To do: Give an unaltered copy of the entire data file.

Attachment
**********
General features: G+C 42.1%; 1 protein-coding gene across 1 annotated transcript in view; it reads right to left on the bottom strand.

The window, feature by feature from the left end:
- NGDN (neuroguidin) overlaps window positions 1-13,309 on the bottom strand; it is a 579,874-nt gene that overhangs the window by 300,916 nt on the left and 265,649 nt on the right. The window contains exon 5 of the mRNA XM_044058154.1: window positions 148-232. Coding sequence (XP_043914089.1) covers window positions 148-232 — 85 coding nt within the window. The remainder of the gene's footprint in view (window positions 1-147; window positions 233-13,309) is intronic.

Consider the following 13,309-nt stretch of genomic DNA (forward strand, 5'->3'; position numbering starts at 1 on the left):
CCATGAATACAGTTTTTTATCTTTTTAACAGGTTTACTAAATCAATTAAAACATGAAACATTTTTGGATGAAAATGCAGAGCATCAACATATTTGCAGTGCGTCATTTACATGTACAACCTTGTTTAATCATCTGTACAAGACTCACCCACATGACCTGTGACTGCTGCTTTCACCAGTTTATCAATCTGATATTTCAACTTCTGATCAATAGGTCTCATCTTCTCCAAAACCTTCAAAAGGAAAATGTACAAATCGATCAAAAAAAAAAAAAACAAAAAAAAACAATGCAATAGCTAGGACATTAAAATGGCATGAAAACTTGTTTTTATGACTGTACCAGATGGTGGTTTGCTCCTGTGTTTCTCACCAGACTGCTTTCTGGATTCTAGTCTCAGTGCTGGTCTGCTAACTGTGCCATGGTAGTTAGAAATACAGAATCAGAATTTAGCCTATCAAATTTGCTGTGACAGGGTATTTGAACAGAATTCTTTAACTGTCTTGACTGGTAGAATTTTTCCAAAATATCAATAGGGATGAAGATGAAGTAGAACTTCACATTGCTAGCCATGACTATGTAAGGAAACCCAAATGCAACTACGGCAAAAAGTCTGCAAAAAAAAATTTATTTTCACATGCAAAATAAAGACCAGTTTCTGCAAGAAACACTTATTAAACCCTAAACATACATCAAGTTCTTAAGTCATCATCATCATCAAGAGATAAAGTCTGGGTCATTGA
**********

General features: G+C 42.1%; 1 protein-coding gene across 1 annotated transcript in view; it reads right to left on the bottom strand.

The window, feature by feature from the left end:
- NGDN (neuroguidin) overlaps window positions 1-13,309 on the bottom strand; it is a 579,874-nt gene that overhangs the window by 300,916 nt on the left and 265,649 nt on the right. The window contains exon 5 of the mRNA XM_044058154.1: window positions 148-232. Coding sequence (XP_043914089.1) covers window positions 148-232 — 85 coding nt within the window. The remainder of the gene's footprint in view (window positions 1-147; window positions 233-13,309) is intronic.

Consider the following 13,309-nt stretch of genomic DNA (forward strand, 5'->3'; position numbering starts at 1 on the left):
CCATGAATACAGTTTTTTATCTTTTTAACAGGTTTACTAAATCAATTAAAACATGAAACATTTTTGGATGAAAATGCAGAGCATCAACATATTTGCAGTGCGTCATTTACATGTACAACCTTGTTTAATCATCTGTACAAGACTCACCCACATGACCTGTGACTGCTGCTTTCACCAGTTTATCAATCTGATATTTCAACTTCTGATCAATAGGTCTCATCTTCTCCAAAACCTTCAAAAGGAAAATGTACAAATCGATCAAAAAAAAAAAAAACAAAAAAAAACAATGCAATAGCTAGGACATTAAAATGGCATGAAAACTTGTTTTTATGACTGTACCAGATGGTGGTTTGCTCCTGTGTTTCTCACCAGACTGCTTTCTGGATTCTAGTCTCAGTGCTGGTCTGCTAACTGTGCCATGGTAGTTAGAAATACAGAATCAGAATTTAGCCTATCAAATTTGCTGTGACAGGGTATTTGAACAGAATTCTTTAACTGTCTTGACTGGTAGAATTTTTCCAAAATATCAATAGGGATGAAGATGAAGTAGAACTTCACATTGCTAGCCATGACTATGTAAGGAAACCCAAATGCAACTACGGCAAAAAGTCTGCAAAAAAAAATTTATTTTCACATGCAAAATAAAGACCAGTTTCTGCAAGAAACACTTATTAAACCCTAAACATACATCAAGTTCTTAAGTCATCATCATCATCAAGAGATAAAGTCTGGGTCATTGA